She was sitting on my desk the other day (right in front of my computer screen, as USUAL), when her bright eyes caught mine. Her eyes were soaking in all the daylight streaming in from the window. She actually allowed me to take her photo!


Her eyes have some white in them. It’s kind of creepy, in a way. lol.

Despite her bright eyes, she’s been out of sorts lately. She’s eating a LOT, probably twice as much as she usually does. She’s a little lethargic, kind of moody, too. I’m not sure what’s up with her. Since the outdoor cat has worms, I am always on the lookout for those, but Livvy doesn’t seem to be afflicted (that I can tell). Maybe she’s just plain ol’ hungry? Do cats go on eating spurts? She hasn’t gained any weight, she might even have lost a little lately. I’d take her to the vet, but what would I tell him? That she’s been moody? Eating a lot? I mean, how do you diagnose something like that?

Well, anyway, if any of you seasoned cat owners have some advice, feel free to leave it. Maybe she’s just going through a stage. Cats are sometimes so mysterious. *sigh*

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They Ain’t Kidding: Toxic Sludge Candy Bar Really IS Toxic

January 18, 2011



I just read a press release regarding a “voluntary” recall by the FDA and Circle City Marketing and Distributing for their Toxic Wasteยฎ brand Nuclear Sludgeยฎ Chew Bars. Apparently, the State of California Department of Public Health discovered “elevated levels of lead (0.24 parts per million; the U.S. FDA tolerance is 0.1 ppm) that potentially could cause health problems, particularly for infants, small children, and pregnant women.” You can read about the recall at the FDA site: Candy Dynamics Recalls Toxic Wasteยฎ brand Nuclear Sludgeยฎ Chew Bars.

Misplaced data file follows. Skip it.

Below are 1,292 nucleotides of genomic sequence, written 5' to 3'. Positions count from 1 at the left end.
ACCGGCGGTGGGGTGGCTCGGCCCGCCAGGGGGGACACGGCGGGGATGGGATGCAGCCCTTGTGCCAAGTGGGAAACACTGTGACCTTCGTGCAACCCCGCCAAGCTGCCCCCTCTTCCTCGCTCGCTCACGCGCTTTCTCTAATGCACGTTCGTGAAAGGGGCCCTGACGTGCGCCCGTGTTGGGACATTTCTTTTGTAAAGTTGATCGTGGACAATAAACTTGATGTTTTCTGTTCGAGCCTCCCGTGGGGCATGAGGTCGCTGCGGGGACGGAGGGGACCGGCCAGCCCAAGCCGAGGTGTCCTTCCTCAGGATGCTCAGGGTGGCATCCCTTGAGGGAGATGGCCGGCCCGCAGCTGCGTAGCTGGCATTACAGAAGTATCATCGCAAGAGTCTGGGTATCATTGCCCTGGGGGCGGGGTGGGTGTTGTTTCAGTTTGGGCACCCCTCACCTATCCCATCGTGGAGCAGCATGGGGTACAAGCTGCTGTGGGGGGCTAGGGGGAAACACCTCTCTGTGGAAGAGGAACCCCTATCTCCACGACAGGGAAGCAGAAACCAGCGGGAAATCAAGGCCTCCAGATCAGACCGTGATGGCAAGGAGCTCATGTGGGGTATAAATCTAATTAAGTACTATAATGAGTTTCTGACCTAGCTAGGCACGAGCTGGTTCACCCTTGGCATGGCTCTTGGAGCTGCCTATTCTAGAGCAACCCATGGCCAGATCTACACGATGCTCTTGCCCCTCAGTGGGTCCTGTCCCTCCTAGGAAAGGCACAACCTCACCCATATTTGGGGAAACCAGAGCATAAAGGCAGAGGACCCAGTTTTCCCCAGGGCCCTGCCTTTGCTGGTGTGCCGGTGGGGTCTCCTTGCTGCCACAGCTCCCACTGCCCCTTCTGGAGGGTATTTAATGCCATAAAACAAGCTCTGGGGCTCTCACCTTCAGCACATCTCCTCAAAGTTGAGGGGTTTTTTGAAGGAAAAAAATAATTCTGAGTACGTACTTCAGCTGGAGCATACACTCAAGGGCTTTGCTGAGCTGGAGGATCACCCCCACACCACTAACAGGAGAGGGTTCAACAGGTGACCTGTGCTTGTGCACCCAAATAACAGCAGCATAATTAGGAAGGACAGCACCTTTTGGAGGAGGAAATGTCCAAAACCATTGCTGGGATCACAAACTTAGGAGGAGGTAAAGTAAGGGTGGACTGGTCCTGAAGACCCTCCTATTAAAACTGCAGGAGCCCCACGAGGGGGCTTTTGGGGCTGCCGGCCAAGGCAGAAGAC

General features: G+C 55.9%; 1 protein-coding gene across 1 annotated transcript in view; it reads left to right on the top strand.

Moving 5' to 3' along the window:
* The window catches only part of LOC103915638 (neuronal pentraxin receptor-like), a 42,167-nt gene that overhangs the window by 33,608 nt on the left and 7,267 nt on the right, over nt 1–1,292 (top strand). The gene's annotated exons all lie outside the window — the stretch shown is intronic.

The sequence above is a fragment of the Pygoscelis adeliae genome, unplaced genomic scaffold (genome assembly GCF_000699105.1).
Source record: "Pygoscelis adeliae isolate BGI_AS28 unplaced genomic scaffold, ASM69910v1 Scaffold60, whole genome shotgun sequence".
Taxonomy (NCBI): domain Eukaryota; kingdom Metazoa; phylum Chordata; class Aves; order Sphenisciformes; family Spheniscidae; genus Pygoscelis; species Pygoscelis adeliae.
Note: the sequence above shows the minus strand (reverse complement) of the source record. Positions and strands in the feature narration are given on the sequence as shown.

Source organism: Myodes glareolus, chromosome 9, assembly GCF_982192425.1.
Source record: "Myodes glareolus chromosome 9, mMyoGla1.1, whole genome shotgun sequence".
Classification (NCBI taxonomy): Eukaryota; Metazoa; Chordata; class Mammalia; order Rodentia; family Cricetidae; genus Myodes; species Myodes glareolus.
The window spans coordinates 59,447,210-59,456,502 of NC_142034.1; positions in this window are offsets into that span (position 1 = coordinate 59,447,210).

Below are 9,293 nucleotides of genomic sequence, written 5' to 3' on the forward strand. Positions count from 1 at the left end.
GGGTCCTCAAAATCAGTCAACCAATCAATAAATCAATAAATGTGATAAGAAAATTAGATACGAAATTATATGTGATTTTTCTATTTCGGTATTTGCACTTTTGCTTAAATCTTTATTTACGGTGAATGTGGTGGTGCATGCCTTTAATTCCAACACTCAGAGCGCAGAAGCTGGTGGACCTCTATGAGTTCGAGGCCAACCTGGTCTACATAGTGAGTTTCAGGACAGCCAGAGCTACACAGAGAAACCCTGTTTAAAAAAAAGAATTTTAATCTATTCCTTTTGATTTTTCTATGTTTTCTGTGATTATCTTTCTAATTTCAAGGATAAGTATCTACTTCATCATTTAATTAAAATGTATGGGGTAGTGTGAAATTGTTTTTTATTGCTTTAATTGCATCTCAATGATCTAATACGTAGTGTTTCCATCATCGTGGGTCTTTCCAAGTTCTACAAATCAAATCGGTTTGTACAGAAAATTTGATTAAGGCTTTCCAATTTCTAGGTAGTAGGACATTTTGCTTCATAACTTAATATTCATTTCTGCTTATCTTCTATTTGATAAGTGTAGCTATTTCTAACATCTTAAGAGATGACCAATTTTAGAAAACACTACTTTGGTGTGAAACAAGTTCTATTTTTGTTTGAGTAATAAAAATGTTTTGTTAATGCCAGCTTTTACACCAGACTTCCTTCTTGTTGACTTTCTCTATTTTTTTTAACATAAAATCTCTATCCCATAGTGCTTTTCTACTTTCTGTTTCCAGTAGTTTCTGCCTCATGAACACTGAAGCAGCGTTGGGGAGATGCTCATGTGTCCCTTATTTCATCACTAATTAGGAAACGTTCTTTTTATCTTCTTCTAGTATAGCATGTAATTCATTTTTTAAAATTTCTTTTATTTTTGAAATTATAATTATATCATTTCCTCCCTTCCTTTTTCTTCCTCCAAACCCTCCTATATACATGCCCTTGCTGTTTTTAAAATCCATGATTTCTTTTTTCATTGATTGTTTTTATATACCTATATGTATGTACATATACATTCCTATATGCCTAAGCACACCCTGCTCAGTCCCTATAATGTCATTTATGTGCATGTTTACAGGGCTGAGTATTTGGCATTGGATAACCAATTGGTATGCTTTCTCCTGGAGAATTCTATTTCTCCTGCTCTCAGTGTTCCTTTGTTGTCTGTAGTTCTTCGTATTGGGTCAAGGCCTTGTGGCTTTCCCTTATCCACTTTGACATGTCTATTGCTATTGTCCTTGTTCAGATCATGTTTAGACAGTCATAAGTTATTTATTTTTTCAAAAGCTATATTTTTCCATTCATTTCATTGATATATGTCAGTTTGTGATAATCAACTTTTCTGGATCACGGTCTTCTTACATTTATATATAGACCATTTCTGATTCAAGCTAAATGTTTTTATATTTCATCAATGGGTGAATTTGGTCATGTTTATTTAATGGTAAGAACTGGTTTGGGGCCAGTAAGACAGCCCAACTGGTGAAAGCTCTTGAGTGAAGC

I guess they weren’t kidding about the “toxic sludge,” huh?

The food is imported from Pakistan. The story does not say if the food is labeled that it is from Pakistan. I have never seen this food, so I don’t know.

You know, it’s REALLY STUPID to have such restrictive laws in the United States about lead and other toxic junk in our food produced here, only to have companies make the food in foreign countries who have little to no protection, and ship it here for U.S. consumers. 100 years ago, a foreign country that took our money and poisoned our food at our expense was a call for war. Today, it’s globalization and “business.”

I’m not a warmonger, nor do I think that we should go to war with Pakistan! (I always have insert these disclaimers because there are knuckleheads out there who troll the Internet looking to inflame). But if globalization means poisoning our own people because the politicians like their pockets lined from Big Business who makes the bucks overseas, then I’d rather go back to isolationism and nativism. Yay, even xenophobia sounds good right about now. :-p

ANYWAY. All I’m saying is that all our big, fancy U.S. laws that are supposed to protect Americans from toxic chemicals in the food mean absolutely nothing if we get our foods from another country!!! Is our country so impoverished that we cannot even provide our OWN food anymore?! That we cannot even set standards for the products coming into our OWN country?!

Anyway, I wouldn’t be very inclined to eat ANYTHING labeled as “toxic sludge,” would you? Plus, these things are touted as “chew bars,” but I think they are just candy bars.

I have been so unhappy with our country removing our manufacturing industry overseas. Now, they are moving even our food industry overseas. We all may as well stamp Americans’ heads “Made in China” as soon as our kids are born…. ๐Ÿ™

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Our Snow Fairy Chimneys

January 18, 2011

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We got more snow. Surprise!

My daughter looked out our kitchen window one morning, and said, “We have fairy chimneys.” I peeked out the window and this is what I saw.

snow fairy chimneys

The snowscape is so lovely and serene, isn’t it? ๐Ÿ˜€